Enterprise and Carrier Ethernet Switch Chips
Data-Center and 10GbE Switch Chips
System Design
10Gbps-and-Above PHYs
10Gbps Copper Transceivers
Nx10Gbps Serial Transceivers
100Gbps Transceivers
Product Roadmap
Conclusions
10 Microsemi
Company Background
Carrier Ethernet Switch Chips
Design Details
10Gbps PHYs and CDRs
Product Roadmap
Conclusions
11 Other Switch-Chip Vendors
Barefoot Networks
Cavium (Xpliant)
Company Background
Key Features and Performance
Conclusions
Centec
Company Background
Key Features and Performance
Conclusions
Mellanox
Company Background
Key Features and Performance
Conclusions
12 Other PHY Vendors
AppliedMicro
Company Background
100Gbps Gearbox Transceiver
Conclusions
Aquantia
Company Background
Key Features and Performance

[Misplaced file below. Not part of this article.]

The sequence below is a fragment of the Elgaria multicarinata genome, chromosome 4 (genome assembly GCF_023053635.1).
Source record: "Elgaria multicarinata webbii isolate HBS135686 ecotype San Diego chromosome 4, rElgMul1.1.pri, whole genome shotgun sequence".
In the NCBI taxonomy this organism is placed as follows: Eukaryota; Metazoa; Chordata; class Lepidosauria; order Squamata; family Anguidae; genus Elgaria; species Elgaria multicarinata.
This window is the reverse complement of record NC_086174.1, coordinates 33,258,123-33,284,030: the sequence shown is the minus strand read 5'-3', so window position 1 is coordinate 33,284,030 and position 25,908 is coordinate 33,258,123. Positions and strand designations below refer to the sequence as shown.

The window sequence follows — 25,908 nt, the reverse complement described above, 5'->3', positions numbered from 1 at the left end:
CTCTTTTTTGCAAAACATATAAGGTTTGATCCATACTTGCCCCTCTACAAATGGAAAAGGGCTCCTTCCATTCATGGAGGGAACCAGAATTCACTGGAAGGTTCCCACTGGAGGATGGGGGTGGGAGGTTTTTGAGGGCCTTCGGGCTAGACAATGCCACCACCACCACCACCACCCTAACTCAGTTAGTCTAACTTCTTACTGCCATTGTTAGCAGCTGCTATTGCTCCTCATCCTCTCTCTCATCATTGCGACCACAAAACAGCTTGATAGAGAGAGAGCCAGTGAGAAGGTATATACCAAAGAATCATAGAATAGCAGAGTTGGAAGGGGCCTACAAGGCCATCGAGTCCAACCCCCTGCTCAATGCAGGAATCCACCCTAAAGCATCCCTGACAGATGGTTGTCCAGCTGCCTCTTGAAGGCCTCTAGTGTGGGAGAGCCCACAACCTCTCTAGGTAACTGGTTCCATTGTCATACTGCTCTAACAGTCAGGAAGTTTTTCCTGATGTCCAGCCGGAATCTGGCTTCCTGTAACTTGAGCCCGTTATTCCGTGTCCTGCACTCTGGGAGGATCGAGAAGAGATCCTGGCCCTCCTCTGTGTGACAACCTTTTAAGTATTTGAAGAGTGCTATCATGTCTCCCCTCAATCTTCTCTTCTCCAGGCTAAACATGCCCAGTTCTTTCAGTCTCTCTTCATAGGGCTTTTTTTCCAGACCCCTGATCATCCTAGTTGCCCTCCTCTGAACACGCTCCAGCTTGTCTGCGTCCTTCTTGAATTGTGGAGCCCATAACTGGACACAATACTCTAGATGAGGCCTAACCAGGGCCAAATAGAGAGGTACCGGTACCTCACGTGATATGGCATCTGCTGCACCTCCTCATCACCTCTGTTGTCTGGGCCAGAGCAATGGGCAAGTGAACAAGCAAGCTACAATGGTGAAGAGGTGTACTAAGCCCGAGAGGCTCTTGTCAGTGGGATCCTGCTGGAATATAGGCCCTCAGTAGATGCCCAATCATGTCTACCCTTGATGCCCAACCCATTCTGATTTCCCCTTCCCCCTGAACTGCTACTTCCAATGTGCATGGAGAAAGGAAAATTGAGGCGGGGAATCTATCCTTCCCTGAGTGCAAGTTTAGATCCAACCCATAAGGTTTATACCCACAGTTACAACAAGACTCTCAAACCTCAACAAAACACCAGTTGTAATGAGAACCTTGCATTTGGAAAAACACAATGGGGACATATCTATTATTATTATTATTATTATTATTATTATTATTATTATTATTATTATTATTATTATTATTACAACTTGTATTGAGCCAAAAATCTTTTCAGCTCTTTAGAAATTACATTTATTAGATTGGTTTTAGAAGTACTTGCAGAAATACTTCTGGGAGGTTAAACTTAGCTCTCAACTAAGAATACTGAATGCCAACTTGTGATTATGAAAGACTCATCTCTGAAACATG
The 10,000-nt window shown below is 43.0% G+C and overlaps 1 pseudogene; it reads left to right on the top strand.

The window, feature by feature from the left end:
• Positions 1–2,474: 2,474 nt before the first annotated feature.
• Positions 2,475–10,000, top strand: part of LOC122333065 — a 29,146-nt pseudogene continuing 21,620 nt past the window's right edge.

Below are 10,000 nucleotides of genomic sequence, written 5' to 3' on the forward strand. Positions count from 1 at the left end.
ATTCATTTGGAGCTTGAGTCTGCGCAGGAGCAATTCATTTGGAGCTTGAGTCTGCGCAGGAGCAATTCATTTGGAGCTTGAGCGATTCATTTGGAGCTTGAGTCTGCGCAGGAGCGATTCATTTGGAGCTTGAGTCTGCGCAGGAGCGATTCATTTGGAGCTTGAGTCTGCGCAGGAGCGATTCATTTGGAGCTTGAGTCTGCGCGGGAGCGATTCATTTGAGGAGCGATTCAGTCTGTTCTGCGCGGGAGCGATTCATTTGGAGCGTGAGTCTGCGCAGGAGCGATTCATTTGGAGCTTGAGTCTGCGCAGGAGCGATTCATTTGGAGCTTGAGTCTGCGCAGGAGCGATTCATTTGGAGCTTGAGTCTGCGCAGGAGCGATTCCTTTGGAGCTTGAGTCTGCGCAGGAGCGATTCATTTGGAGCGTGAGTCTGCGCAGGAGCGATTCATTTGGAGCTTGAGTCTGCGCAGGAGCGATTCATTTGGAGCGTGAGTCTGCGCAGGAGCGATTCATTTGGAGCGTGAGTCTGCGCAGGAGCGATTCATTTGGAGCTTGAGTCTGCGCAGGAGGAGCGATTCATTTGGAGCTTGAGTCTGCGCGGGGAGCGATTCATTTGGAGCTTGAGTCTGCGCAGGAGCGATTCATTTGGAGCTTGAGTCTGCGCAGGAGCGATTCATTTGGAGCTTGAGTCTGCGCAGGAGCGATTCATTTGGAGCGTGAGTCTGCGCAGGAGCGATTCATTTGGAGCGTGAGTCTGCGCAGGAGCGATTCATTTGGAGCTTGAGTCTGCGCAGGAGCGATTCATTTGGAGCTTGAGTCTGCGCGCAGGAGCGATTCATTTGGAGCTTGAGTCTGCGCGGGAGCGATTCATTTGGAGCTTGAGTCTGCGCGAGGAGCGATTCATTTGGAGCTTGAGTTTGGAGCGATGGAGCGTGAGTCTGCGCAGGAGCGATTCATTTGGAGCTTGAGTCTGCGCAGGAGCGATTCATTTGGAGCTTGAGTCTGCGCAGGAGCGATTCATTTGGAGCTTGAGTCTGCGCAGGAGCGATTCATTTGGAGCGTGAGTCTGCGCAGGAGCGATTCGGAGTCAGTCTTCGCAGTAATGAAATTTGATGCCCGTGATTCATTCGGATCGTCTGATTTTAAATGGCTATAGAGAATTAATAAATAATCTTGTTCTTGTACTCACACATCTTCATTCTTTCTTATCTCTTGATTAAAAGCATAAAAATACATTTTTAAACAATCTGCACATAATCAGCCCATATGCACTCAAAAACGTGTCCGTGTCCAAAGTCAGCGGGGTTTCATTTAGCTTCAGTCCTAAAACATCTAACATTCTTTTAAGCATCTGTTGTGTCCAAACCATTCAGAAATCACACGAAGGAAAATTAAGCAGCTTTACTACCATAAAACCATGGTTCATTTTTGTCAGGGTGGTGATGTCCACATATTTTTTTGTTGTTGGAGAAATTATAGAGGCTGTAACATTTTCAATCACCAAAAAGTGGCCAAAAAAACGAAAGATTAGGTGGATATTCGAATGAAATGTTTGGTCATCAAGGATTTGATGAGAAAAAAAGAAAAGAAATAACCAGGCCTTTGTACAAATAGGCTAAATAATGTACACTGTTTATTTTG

Conclusions
Inphi
Company Background
Inphi-Heritage Products
Cortina CS43xx Family
Conclusions
MoSys
13 Switch and PHY Comparisons
Comparing Data-Center Switch Chips
25GbE/100GbE Switch Chips
10GbE/40GbE Switch Chips With 100GbE Uplink Ports
Key Differentiators
Comparing Carrier Ethernet Switch Chips
Key Differentiators
Comparing Enterprise-Access Switch Chips
Key Differentiators
Comparing 10-100Gbps PHYs
100GbE Gearbox and Retimer Chips
40GbE Optical PHYs
10GBase-T Copper PHYs
Key Differentiators
14 Conclusions
Vendor Outlook
Broadcom
Marvell
Other Switch Vendors
Other PHY Vendors
Closing Thoughts
Appendix: Further Reading
Index
Figure 1-1. Typical enterprise-LAN architecture.
Figure 1-2. Typical data-center components.
Figure 1-3. Generic network architecture.
Figure 2-1. IEEE 802 standards.
Figure 2-2. IEEE 802.3 basic frame format.
Figure 2-3. VPLS switch conceptual model.
Figure 2-4. Hierarchical traffic management.
Figure 2-5. Ethernet physical layer.
Figure 2-6. 10G Ethernet physical layer.
Figure 2-7. Layer model for 40G/100G Ethernet.
Figure 2-8. Modules and interfaces for 10Gbps applications.
Figure 2-9. 40GbE and 100GbE modules and interfaces.
Figure 3-1. Data transmission across connectors.
Figure 3-2. Data transmission using pre-emphasis.